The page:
Oct 21, 2008 - 3:11:35 PM
Scientists: Va. shark's pup a 'virgin birth' USA Today, October 10, 2008
In a study reported Friday in the Journal of Fish Biology, scientists said DNA testing proved that a pup carried by a female blacktip shark in a Virginia aquarium contained no genetic material from a male.
Shark "Virgin Birth" ConfirmedNational Geographic News, October 10, 2008
A female blacktip shark in Virginia fertilized her own egg without mating with a male shark, new DNA evidence shows.
Scientists Confirm Second-Ever Case Of Virgin Birth By Shark (SBU) Scientists have confirmed the second-ever case of a "virgin birth" in a shark, indicating once again that female sharks can reproduce without mating and raising the possibility that many female sharks have this incredible capacity. Oct 7, 2008 - 4:48:19 PM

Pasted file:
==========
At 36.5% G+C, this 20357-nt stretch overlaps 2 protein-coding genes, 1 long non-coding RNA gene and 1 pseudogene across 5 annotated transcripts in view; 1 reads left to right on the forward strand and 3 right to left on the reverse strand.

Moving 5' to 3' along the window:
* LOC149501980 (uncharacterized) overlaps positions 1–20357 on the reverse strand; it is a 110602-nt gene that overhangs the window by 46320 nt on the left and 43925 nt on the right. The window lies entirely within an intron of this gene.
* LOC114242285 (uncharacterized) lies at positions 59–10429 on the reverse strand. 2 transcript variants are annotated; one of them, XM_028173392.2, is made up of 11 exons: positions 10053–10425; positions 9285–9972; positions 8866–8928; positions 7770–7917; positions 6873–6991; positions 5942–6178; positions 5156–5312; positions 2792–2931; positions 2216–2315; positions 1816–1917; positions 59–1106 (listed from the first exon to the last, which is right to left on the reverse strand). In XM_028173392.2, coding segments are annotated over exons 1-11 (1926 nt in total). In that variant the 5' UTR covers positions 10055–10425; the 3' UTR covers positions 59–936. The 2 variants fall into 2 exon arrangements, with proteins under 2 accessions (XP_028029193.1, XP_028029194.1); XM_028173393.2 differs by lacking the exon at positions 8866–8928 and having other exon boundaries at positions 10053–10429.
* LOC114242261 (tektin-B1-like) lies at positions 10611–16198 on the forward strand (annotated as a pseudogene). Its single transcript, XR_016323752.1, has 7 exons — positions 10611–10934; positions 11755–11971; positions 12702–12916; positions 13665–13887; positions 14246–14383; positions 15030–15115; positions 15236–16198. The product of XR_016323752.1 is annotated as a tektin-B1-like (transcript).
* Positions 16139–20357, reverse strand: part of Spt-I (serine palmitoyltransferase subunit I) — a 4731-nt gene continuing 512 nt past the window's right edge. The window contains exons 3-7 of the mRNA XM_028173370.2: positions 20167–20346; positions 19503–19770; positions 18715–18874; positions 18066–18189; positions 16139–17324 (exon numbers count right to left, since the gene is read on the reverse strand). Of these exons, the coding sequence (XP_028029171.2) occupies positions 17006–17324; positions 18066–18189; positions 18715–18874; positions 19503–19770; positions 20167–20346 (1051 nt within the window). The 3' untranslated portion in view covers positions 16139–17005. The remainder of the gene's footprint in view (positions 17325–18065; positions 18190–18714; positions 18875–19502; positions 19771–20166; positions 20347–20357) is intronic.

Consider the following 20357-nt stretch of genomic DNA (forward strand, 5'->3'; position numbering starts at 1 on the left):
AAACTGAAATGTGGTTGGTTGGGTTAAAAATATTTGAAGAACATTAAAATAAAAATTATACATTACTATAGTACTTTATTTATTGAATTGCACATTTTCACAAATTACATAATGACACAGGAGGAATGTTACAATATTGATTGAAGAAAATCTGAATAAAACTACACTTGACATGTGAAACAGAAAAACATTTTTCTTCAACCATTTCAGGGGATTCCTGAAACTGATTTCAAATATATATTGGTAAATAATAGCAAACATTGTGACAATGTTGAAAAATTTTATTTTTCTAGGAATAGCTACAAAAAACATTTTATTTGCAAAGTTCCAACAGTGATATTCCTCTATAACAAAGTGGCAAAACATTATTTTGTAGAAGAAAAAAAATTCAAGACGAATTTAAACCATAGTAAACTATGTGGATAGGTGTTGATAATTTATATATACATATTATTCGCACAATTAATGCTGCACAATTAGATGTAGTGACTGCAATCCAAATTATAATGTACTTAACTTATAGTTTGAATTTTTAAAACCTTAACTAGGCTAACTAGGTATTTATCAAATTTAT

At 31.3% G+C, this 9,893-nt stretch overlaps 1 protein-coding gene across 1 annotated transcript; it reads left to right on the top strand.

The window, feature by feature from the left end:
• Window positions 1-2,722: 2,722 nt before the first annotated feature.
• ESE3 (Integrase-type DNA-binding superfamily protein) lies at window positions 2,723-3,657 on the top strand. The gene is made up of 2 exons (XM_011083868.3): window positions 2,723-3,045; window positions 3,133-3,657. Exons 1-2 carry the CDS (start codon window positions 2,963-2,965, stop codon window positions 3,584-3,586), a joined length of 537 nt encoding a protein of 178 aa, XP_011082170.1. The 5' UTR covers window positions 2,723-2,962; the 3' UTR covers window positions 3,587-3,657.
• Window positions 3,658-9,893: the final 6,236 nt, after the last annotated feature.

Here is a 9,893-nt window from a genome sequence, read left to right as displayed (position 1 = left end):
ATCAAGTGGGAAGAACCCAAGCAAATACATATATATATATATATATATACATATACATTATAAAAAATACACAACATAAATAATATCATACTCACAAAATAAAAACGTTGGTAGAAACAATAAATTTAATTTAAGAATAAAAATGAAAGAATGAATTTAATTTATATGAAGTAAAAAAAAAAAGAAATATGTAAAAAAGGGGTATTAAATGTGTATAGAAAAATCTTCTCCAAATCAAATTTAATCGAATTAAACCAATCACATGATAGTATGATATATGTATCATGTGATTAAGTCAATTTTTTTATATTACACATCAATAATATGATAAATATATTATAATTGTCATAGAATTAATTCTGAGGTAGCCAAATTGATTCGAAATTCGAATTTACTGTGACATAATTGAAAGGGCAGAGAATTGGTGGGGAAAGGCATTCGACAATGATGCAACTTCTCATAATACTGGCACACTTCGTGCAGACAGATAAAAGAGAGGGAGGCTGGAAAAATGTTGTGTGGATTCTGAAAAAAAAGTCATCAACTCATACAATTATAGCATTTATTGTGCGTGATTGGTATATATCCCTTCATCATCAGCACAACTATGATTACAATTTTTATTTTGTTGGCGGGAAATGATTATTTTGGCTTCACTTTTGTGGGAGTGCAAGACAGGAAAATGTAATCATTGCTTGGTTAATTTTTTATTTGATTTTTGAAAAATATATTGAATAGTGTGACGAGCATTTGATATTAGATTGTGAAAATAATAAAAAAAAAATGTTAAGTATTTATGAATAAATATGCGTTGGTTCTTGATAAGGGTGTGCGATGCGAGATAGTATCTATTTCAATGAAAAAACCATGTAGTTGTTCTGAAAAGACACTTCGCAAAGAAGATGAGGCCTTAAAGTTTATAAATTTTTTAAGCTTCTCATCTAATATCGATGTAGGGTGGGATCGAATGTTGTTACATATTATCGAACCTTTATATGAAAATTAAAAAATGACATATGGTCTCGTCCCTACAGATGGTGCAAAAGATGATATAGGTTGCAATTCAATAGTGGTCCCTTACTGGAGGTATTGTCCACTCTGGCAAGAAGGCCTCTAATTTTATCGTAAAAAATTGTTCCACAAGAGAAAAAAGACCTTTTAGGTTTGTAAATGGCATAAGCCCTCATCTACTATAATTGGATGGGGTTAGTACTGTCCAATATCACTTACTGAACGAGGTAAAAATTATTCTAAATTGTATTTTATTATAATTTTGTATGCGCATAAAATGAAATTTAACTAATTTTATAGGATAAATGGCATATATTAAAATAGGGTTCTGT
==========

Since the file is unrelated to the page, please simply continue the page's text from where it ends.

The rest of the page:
Algae And Temperature Drop Suspects In Mill Pond Fish KillHamptons.com, October 6, 2008
The mystery of the Mill Pond fish kill remains unsolved as Southampton Town Trustees continue their investigation this week into one of the largest environmental mishaps ever to have occurred at the 92-acre pond in recent history.
Going Green Long Island
LIW21 New York Public Television, September 24, 2008
Television’s latest local documentary, makes the case through interviews with environmental advocates, business and community leaders, and residents who are actively engaged locally to make a difference globally.